The population of breeding White-faced Ibises at Frank Lake has been growing rapidly in recent years, and 200 birds were seen earlier in the week. As we drive towards the blind, ibises are flying over the marsh and several fly up from close to the boardwalk to the blind itself; Mike counts a dozen nests close to the blind. A lone Western Grebe is a catch-up bird for both of us, and a flock of five handsome Red-necked Phalaropes is the first team sighting of the year.We know of several sloughs in the area which can be good for northbound shorebirds. One we didn’t know about and came across by chance, on 568th Avenue and 248th Street, turned up trumps. We have close up looks at around 50 Semipalmated Sandpipers, 15 Pectoral Sandpipers (new bird), two Baird’s Sandpipers, one Least Sandpiper and a White-rumped Sandpiper that we would’ve been overjoyed about except for the fact that we all saw one in Ontario a week ago.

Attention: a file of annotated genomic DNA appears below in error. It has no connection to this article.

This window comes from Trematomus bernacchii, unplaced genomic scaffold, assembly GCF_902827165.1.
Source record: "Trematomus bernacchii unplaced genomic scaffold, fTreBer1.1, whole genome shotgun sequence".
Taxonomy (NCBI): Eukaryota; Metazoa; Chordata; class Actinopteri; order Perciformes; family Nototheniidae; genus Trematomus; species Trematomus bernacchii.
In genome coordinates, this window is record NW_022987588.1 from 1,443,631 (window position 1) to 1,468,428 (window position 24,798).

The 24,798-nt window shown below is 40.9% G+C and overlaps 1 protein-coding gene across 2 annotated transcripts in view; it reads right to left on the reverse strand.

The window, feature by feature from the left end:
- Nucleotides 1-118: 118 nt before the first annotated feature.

Sunday, 20 May 2012
May 18 -- Our trip to BC will start on Saturday, but Brian and Ray have already departed for the coast by car with their better halves, Barb and Agnes. Left to their own devices in Calgary, Mike and Phil spend a morning in the Frank Lake area, about an hour south. Overnight snow had been forecast (it is only mid-May, after all) but didn’t materialize and a cool, cloudy, calm morning is very comfortable for birding.